Our gran was such a meticulous person who knew exactly what she wanted for her final send off and each item was specifically spelled out in her last will and testament.  She thought of all the details from the choice of a quality casket to the 5-day lying-in-state wake period, they type of prayers she wanted as well as the food catering that she insisted, should be sufficient for visiting guests and relatives.

My brother Kenneth [Left] with cousins Malcolm [Centre]
and Philip [Right]
In the past few days, talk about our gran’s “visits” was prevalent.  Malcolm and his wife, who stayed at Ruby’s place, told us that when they got up one morning, they asked each other, “Who turned off the fan last night?”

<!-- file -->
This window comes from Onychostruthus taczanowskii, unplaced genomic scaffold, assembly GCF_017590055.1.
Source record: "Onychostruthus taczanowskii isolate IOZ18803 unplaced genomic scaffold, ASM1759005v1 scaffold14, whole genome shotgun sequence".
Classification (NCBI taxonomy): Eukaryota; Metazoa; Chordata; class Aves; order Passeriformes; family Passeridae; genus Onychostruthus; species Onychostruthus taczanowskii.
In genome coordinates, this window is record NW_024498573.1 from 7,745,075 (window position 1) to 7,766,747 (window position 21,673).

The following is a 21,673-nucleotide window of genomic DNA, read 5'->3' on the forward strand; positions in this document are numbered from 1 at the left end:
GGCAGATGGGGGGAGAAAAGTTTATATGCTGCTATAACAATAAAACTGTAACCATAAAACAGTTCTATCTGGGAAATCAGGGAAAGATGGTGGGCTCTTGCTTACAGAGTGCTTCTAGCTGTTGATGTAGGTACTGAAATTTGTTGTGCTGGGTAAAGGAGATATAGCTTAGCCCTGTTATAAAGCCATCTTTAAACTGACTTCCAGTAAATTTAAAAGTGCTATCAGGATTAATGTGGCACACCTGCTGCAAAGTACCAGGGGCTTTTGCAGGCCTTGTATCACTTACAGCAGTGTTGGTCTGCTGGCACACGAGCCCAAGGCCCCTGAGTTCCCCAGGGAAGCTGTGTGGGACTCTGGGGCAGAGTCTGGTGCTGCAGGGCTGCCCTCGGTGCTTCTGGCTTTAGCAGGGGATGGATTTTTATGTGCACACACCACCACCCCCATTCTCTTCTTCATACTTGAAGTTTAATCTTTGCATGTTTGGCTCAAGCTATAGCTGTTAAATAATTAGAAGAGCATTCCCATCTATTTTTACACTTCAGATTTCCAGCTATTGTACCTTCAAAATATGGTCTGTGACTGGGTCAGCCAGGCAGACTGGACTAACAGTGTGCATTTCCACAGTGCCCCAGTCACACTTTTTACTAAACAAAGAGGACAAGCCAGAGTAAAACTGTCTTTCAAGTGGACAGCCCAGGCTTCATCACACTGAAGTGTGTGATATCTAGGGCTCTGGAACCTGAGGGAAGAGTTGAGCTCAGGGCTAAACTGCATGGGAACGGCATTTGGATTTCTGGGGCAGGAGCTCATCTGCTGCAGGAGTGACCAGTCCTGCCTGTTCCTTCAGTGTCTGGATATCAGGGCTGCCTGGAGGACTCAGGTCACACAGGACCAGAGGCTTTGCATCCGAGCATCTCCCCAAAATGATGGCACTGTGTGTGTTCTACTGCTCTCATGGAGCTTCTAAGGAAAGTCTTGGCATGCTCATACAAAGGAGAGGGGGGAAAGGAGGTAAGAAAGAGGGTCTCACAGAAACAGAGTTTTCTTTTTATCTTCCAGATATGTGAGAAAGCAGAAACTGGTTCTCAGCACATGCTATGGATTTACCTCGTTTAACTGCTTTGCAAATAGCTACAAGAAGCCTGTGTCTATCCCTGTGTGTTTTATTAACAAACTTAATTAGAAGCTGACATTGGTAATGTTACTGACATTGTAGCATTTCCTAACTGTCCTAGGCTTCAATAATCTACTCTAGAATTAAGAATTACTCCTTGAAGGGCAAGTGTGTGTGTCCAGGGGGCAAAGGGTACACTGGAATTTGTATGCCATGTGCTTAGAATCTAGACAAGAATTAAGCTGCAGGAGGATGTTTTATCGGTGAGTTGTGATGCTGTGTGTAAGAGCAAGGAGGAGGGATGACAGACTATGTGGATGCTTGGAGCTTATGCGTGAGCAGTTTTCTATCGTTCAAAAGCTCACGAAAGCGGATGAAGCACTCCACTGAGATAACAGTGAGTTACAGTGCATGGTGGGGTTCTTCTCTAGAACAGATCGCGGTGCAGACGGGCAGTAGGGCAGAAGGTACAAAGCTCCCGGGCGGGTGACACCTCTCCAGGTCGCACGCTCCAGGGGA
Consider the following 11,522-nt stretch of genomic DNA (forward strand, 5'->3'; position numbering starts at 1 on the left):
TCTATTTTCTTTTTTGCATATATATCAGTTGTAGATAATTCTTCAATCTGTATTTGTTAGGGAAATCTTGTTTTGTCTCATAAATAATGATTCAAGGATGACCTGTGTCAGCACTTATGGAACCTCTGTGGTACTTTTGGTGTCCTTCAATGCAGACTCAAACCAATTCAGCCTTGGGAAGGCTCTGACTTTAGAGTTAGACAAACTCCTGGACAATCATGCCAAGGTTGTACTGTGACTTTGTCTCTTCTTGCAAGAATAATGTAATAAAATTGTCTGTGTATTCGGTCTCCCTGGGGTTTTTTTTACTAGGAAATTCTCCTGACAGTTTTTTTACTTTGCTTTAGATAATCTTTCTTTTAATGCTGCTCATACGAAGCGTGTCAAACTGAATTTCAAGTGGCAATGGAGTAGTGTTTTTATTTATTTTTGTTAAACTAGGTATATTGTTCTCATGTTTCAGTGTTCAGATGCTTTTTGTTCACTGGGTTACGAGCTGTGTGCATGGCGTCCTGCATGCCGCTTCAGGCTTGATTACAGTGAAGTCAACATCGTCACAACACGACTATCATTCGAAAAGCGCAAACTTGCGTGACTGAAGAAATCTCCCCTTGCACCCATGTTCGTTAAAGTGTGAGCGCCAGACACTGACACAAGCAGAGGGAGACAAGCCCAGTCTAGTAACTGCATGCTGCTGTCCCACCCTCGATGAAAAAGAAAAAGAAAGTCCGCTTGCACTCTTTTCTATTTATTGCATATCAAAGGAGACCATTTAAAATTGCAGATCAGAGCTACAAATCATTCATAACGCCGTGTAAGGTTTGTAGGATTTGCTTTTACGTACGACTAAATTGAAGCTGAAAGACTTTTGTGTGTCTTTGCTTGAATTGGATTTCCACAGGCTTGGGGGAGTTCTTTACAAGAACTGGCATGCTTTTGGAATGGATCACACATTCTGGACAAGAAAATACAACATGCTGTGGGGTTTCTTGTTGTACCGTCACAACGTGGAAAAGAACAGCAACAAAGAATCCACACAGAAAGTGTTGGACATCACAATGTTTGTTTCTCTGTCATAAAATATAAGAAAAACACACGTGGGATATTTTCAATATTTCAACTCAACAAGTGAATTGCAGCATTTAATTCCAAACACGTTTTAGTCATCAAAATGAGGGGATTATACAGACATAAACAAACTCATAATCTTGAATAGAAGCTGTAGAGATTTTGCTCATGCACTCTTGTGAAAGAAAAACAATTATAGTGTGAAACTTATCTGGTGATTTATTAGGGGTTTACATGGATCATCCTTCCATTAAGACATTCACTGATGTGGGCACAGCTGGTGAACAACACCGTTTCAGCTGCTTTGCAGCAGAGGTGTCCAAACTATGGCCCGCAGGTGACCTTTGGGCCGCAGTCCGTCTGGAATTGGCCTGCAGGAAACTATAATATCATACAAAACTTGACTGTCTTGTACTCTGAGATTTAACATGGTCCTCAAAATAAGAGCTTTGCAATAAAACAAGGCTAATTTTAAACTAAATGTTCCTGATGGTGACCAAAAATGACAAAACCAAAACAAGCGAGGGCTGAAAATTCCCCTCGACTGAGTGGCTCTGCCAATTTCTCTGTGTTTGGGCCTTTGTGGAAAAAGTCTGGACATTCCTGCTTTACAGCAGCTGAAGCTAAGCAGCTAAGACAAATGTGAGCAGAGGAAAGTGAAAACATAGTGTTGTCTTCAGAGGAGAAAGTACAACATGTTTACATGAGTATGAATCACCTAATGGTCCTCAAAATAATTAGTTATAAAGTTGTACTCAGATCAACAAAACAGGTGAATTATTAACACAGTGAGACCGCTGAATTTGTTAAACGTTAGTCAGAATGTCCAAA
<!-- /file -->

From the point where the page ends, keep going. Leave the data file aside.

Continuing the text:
This was because they kept the fan on in the air-conditioned room and woke up to find that the fan was off.  As they asked each other, they found that neither one of them got up to turn off the fan.  So who did?  And someone suggested, “It must be gran!”

Message from Jackson to his Lau-ma
Then my brother and his wife shared this episode between them and their daughter:  Apparently, my niece Amanda was looking high and low for her pair of Nike shoes and discovered them on the piano stool.  Her mother’s annoyed question was, “How did it get on the piano stool?” and my brother’s glib reply was, “Grandma found them kot…”

It’s interesting how such imagined “visits” by a loved one seem to be both amusing and heart-warming as opposed to the squeamish anticipation of horrific encounters in the hauntings of those who have offended the deceased when she was alive!

Quinlan's question to Lau-ma!
This made me reminisce about old black & white Chinese movies, that I used to watch with grandma back at No. 154 Jalan Ngee Heng that often portrayed evil-doers on the receiving end of hauntings in the form of bad dreams and visions…until they broke down and confessed to their crimes!